Years ago I saw a cartoon of a balding middle-aged man standing in front of the mirror in his underwear, gut spilling over, grinning and giving himself a thumbs-up. The caption read, “I’ve still got it.” In the next frame, a gorgeous woman stands in front of the mirror with the caption, “Ugh. I’m so fat.” I have thought about that cartoon many times since I turned forty and have become more self-confident in some departments, yet more insecure in others. Why are we so self-critical and hyper-sensitive? And why do we knowingly chip away at our self-esteem and ego?
In my experience, albeit limited, women who are at peace with their bodies fall into two categories: Those who have gone through a life-threatening illness and those who are older and wiser. My women friends who have battled serious health issues, seem to be grateful to be alive and if not completely well, dealing as best they can. They thank their bodies for not giving out, and are grateful for every day that their parts function. They do not obsess over a few extra pounds or a new wrinkle. Last year, I celebrated with friend who completed chemo, and was thankful to fit back into her larger clothes. Her increased appetite, hair growth and roundedness moved me to tears. Does it take a close encounter with death to appreciate our bodies?
In general, my older women friends possess more of the proverbial wisdom that comes with age. They are less consumed with the circumference of their thighs, and gracefully accept this next phase of life. Maybe there is a correlation between slackening of muscle tone and increased brains cells. Older women seem more confident, opinionated and settled. And what, exactly, do I mean by “older?” I mean, I AM forty-five! Should I just relish the strength and self-assurance that comes with age, or continue to fight the aging-process inside my head?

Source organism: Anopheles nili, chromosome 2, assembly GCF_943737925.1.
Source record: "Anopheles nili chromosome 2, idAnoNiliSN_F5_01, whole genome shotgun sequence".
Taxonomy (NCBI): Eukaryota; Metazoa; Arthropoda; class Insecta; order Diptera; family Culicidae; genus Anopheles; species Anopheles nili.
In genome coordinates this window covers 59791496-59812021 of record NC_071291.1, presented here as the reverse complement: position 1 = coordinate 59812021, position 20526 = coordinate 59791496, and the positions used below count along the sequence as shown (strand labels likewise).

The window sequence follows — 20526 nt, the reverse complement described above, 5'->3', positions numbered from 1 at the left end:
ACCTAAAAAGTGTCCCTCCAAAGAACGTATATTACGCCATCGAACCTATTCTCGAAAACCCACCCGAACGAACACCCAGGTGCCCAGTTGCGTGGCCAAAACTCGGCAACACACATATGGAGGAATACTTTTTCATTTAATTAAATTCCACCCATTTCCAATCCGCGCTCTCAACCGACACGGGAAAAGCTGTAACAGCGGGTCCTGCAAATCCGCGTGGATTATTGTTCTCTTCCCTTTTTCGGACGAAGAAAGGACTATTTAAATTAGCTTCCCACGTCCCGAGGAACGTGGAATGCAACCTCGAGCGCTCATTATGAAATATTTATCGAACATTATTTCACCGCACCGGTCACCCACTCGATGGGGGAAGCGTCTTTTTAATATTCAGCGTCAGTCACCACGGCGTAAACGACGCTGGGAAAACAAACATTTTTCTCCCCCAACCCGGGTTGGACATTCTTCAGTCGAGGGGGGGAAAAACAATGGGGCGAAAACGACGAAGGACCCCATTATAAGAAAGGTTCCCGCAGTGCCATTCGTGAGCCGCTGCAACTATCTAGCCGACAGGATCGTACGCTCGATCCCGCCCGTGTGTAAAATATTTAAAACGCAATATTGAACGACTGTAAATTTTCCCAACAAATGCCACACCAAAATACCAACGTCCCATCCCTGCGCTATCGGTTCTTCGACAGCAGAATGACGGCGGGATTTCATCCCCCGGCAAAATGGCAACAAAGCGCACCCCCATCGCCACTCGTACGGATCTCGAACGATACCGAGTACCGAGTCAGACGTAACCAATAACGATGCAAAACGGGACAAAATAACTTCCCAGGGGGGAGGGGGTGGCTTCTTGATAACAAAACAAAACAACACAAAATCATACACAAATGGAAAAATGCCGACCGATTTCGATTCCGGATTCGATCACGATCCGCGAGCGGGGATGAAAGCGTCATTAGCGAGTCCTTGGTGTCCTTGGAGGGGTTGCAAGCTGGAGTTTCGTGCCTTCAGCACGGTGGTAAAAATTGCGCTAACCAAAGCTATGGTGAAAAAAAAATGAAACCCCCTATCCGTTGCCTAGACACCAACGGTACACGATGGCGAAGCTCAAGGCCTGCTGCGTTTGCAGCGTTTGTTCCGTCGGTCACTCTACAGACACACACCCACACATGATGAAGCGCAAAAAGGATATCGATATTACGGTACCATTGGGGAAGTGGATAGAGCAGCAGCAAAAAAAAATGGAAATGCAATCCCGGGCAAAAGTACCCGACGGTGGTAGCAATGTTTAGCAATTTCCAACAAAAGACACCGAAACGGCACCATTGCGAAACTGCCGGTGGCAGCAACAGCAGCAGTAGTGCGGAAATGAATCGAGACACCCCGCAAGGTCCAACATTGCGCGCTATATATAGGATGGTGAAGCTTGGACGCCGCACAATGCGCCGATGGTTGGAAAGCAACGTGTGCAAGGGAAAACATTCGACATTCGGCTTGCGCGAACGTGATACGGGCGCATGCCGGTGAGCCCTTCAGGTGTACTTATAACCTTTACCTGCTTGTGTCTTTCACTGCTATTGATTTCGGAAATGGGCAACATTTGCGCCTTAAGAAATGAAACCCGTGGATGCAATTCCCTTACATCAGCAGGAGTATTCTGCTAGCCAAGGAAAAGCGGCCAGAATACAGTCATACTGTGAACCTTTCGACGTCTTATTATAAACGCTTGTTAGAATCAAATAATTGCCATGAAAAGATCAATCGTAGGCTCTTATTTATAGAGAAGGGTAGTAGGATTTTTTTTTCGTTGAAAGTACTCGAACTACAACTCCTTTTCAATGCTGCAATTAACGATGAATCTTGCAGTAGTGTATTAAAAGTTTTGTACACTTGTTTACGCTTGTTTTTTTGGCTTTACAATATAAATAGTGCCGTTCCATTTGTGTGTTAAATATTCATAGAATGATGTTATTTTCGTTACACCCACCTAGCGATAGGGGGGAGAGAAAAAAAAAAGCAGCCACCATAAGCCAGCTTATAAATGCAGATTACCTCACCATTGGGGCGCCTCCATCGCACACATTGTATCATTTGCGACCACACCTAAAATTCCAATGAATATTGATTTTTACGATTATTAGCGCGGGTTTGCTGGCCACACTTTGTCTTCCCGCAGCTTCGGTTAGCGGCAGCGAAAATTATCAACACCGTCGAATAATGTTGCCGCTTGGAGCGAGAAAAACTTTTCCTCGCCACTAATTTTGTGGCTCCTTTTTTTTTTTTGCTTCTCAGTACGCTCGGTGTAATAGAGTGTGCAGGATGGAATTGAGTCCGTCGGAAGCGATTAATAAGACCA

While busily dividing women into categories, I neglected to mention the young women (I’m old enough to call them girls) who have not struggled with true body changes due to childbirth, health issues or natural aging. Perhaps I am jaded, but I have lumped those young women into a category of victims of mass media’s portrayal of the perfect figure. And we’ve all finally acknowledged that the ideal six foot tall and rail thin woman, only exists in a starved and photo-shopped world. Magazines, runways and advertisements make it almost impossible to be satisfied because the “ideal” is shoved in our faces everywhere we turn. No wonder so many girls and women struggle with eating and exercise issues.
I know I am making generalizations, but the rest of us who have not yet found perspective, seem to be forever absorbed in our every curve, lack-thereof and what we wish we had more, or less of in the body department.
At a dinner last week, I complimented my friend, who looked gorgeous in her dress, and she promptly replied, “I look fat.” She then complimented me and I swiftly rolled my eyes and responded, “I’m too short to be wearing this dress.” Why couldn’t we say thank you and dig into our meals?
I promised myself when my daughter was born that I would set a good example of a balanced lifestyle, and healthy approach to my body. I have always been physically active, so I exercise, eat and cook healthfully, but indulge when I feel like it. I am simply not willing to give up sugar for life, but understand that my metabolism just cannot support carbohydrates for breakfast, lunch and dinner at this stage. While I believe moderation is key, I’m convinced my metabolism lost its hearing recently. There’s a reason why they make Spanx even in a size small.
Even the fittest trainers at my gym admit that after childbirth nothing stayed the same. They look like models to the rest of us, but humbly acknowledge that they struggle with self-image too. We always want more, or less than what we naturally have, and we cannot turn back the hands of time. On days when I am feeling positive and philosophical, I remind myself that this body is not what it was at 20. But it has earned its stripes, producing two great kids, and I should be grateful it’s still kicking. But the cosmic karma has to be aligned just right for me to find that grounding (and sadly fleeting) thought.
Why is it so damn hard to be accepting and grateful? I’m annoyed there is more of me to love. But I also know they’re also called love handles for a reason…